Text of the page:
My general experience has been that Docker tends to be an intermediate-to-advanced topic that depends on a solid understanding of Linux shell scripting fundamentals.
If I was going to teach programming, I’d probably have them start writing simple Python scripts, and avoid the massive complications of installation, privileges, storage configuration, port mappings, and overall isolation that Docker brings.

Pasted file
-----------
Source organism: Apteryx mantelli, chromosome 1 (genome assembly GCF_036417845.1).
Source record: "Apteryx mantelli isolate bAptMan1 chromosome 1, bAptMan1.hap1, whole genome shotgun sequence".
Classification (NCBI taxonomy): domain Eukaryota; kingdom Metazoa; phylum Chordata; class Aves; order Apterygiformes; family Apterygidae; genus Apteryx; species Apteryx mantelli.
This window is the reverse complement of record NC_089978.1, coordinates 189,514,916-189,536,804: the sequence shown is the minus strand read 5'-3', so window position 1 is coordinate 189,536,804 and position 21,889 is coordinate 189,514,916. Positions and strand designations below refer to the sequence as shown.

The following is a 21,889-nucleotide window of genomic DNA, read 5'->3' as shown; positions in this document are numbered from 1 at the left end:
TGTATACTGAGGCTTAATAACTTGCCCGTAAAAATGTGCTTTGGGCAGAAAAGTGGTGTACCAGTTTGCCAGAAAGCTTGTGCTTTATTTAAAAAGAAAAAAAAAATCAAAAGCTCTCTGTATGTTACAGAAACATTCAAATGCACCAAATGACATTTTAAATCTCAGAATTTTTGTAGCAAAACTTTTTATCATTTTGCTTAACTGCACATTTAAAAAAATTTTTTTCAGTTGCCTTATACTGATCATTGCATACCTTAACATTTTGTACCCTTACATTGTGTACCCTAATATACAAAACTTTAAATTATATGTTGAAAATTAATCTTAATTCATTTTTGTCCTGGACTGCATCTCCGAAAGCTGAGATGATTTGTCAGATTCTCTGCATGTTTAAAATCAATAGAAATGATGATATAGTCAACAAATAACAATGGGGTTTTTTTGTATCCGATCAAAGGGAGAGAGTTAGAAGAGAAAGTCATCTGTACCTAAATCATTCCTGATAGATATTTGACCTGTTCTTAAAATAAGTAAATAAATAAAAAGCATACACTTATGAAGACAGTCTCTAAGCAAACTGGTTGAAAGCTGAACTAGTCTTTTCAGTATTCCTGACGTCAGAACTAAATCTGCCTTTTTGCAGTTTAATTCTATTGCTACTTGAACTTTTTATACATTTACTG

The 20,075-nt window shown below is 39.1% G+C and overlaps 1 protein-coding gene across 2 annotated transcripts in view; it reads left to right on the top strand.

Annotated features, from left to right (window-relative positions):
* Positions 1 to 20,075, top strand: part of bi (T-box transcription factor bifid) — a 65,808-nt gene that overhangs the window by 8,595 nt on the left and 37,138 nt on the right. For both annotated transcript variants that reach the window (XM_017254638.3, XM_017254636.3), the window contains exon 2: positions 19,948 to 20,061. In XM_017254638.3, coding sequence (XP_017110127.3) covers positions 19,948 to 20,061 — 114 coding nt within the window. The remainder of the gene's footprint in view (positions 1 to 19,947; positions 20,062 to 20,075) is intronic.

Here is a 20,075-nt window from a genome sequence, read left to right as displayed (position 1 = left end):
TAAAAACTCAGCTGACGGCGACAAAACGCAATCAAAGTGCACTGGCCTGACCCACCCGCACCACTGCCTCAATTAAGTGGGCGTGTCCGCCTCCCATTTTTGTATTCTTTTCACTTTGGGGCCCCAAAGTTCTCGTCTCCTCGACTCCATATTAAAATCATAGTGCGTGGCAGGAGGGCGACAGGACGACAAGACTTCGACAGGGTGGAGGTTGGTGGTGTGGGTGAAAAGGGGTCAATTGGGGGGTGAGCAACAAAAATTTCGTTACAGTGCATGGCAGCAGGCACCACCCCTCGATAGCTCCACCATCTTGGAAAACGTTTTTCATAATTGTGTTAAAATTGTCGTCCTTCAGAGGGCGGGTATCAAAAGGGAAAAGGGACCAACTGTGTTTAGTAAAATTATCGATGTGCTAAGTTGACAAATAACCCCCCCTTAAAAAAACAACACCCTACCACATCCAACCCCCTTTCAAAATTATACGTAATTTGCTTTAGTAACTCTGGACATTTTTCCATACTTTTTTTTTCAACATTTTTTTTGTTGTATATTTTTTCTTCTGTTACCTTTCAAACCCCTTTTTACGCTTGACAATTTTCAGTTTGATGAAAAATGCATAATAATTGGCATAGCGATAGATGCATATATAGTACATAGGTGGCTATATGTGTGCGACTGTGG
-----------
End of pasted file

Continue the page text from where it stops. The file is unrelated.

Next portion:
GitHub is good for storing source code, and is a reasonable thing to include in a programming introduction. A Docker image is a pretty opaque binary; you want to remember how you built it (the
Dockerfile), not the image itself. A container proper is not permanent at all and gets deleted and recreated, not built.